In his ruling, Steele said because there weren’t reasonable and definite standards in the official policy, it left “the administration with unconstitutionally broad discretion” over where students could exercise their First Amendment rights.

“The problem here is not just that the University officials charged with understanding and enforcing the second policy don’t know what it means; the more serious concern is that, by the uncontroverted evidence, there is no authoritative source to which they can turn to resolve such questions — they have only the ambiguous language of the second policy and however they choose to interpret it,” Steele wrote.

While Steele found the university’s policy to be unconstitutionally vague in certain places, his ruling concluded the majority of its limitations were appropriate. His final order listed 21 indicators along the perimeter set in the current policy that were clearly defined, and thus, constitutionally acceptable.

With the exception of those specific 21 areas, Steele’s order permanently prevents USA from enforcing any restriction on speech in that area through the unconstitutional second policy.

It’s likely more clarification of that policy could resolve the issue, but the details of any changes the university plans to make have been under wraps since both parties agreed to a settlement March 25 and the case was dismissed from the court’s docket.

All of the areas outlined in Steele’s ruling can be viewed along with other case documents at lagniappemobile.com.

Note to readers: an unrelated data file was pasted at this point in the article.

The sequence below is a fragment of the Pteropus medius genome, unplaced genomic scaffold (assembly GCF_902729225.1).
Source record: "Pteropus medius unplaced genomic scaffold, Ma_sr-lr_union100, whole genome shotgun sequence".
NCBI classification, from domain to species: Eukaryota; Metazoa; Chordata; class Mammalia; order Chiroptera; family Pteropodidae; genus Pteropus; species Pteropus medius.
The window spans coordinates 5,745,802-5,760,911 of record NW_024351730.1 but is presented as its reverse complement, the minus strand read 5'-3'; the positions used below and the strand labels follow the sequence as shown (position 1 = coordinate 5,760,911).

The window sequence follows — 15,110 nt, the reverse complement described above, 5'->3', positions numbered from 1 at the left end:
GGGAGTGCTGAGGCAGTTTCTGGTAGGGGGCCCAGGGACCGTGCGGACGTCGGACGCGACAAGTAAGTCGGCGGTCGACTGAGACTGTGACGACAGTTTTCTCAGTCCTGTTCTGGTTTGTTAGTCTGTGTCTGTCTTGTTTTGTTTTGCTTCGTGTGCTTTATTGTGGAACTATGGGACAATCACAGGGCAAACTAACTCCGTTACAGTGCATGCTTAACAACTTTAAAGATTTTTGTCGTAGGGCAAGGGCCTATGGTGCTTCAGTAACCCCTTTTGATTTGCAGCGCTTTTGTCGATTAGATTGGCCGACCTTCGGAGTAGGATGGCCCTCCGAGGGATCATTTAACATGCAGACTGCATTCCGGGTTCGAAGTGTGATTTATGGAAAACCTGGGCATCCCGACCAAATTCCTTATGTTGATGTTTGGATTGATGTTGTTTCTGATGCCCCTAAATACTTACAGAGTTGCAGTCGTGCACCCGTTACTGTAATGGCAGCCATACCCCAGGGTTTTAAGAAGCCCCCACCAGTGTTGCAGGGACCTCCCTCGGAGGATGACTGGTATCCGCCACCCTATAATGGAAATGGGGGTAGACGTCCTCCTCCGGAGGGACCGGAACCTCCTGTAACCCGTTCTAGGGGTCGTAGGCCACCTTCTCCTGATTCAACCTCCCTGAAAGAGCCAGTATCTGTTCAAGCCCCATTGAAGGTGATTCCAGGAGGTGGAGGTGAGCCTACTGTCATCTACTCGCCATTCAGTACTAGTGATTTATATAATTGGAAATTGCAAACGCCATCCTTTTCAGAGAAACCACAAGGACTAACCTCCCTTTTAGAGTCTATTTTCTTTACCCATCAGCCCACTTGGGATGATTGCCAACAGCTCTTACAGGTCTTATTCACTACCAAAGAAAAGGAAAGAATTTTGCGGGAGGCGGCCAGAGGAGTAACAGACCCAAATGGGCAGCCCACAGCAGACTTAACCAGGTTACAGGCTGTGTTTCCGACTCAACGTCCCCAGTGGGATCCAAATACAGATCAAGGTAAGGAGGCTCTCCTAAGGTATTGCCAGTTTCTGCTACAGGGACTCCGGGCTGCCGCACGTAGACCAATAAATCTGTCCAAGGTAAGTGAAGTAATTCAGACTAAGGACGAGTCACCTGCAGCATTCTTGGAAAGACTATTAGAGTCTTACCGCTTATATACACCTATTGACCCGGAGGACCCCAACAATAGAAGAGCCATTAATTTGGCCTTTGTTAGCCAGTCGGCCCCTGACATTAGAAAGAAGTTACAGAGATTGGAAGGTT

Claims of viewpoint discrimination fall short
Though the case ended up focusing on the minutiae of student handbook policy, the lawsuit was originally brought over claims of viewpoint discrimination. Originally, Students for Life maintained the “controversial” nature of their “anti-abortion” display advocating their overt pro-life stance motivated the university to limit where they could share their message.

According to USA’s student handbook, “The Lowdown,” university employees are not to “consider the content of expressive activities” when enforcing the policy governing free speech, but Steele said there was evidence to show Dean Steadman did just that when he declined Students for Life’s request to use the area near Shelby Hall in 2013 and 2014.

According to the ruling, when asked about his reasoning for denying requests to host “the cemetery of innocents” in that area, Steadman pointed out Students for Life  “advocates for a position that involves political and social controversy.”

“By focusing on the plaintiff’s ‘position’ [anti-abortion] rather than on the subject matter [abortion], Steadman’s response raises an inference that he considered the plaintiff’s viewpoint regarding abortion in denying permission,” Steele wrote. “By focusing on the controversial nature of the plaintiff rather than on the controversial nature of abortion, Steadman’s response again supports an inference that he considered the plaintiff’s viewpoint regarding abortion.”

Despite that reasoning, Steele said there was also evidence supporting the university’s version of events — that Steadman never discriminated against the viewpoint on the issue but only the appropriateness of the setting under university policy.

Thus, he concluded, neither side was entitled to summary judgment on the claim of viewpoint discrimination against Steadman. Similar allegations against Mitchell were also dismissed.